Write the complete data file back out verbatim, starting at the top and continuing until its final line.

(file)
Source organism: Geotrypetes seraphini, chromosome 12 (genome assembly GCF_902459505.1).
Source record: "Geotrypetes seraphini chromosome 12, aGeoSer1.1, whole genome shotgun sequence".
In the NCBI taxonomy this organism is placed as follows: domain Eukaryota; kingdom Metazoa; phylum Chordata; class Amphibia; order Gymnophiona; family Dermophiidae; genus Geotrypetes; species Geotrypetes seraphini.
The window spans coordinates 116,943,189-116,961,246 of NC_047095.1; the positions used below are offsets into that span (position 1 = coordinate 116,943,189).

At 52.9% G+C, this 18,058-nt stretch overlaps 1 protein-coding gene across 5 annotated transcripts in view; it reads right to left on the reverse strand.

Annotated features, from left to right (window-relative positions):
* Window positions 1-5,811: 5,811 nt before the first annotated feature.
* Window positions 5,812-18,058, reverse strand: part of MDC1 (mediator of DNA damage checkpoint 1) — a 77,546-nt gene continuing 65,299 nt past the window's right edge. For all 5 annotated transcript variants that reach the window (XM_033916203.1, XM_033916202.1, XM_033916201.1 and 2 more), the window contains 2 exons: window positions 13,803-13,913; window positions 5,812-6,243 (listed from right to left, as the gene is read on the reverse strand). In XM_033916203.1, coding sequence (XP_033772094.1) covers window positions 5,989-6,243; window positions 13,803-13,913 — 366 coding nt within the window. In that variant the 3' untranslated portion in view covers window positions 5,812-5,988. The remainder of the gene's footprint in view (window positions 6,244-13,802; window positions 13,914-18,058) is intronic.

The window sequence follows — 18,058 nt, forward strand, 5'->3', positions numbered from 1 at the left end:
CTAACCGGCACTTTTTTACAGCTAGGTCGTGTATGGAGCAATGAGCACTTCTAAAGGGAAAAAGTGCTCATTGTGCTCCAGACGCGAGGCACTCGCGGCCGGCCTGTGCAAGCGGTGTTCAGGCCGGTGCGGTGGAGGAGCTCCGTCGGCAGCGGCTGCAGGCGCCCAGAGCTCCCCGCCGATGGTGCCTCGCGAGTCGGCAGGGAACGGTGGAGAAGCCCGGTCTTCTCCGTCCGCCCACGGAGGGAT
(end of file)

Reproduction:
Source organism: Geotrypetes seraphini, chromosome 12 (genome assembly GCF_902459505.1).
Source record: "Geotrypetes seraphini chromosome 12, aGeoSer1.1, whole genome shotgun sequence".
In the NCBI taxonomy this organism is placed as follows: domain Eukaryota; kingdom Metazoa; phylum Chordata; class Amphibia; order Gymnophiona; family Dermophiidae; genus Geotrypetes; species Geotrypetes seraphini.
The window spans coordinates 116,943,189-116,961,246 of NC_047095.1; the positions used below are offsets into that span (position 1 = coordinate 116,943,189).

At 52.9% G+C, this 18,058-nt stretch overlaps 1 protein-coding gene across 5 annotated transcripts in view; it reads right to left on the reverse strand.

Annotated features, from left to right (window-relative positions):
* Window positions 1-5,811: 5,811 nt before the first annotated feature.
* Window positions 5,812-18,058, reverse strand: part of MDC1 (mediator of DNA damage checkpoint 1) — a 77,546-nt gene continuing 65,299 nt past the window's right edge. For all 5 annotated transcript variants that reach the window (XM_033916203.1, XM_033916202.1, XM_033916201.1 and 2 more), the window contains 2 exons: window positions 13,803-13,913; window positions 5,812-6,243 (listed from right to left, as the gene is read on the reverse strand). In XM_033916203.1, coding sequence (XP_033772094.1) covers window positions 5,989-6,243; window positions 13,803-13,913 — 366 coding nt within the window. In that variant the 3' untranslated portion in view covers window positions 5,812-5,988. The remainder of the gene's footprint in view (window positions 6,244-13,802; window positions 13,914-18,058) is intronic.

The window sequence follows — 18,058 nt, forward strand, 5'->3', positions numbered from 1 at the left end:
CTAACCGGCACTTTTTTACAGCTAGGTCGTGTATGGAGCAATGAGCACTTCTAAAGGGAAAAAGTGCTCATTGTGCTCCAGACGCGAGGCACTCGCGGCCGGCCTGTGCAAGCGGTGTTCAGGCCGGTGCGGTGGAGGAGCTCCGTCGGCAGCGGCTGCAGGCGCCCAGAGCTCCCCGCCGATGGTGCCTCGCGAGTCGGCAGGGAACGGTGGAGAAGCCCGGTCTTCTCCGTCCGCCCACGGAGGGAT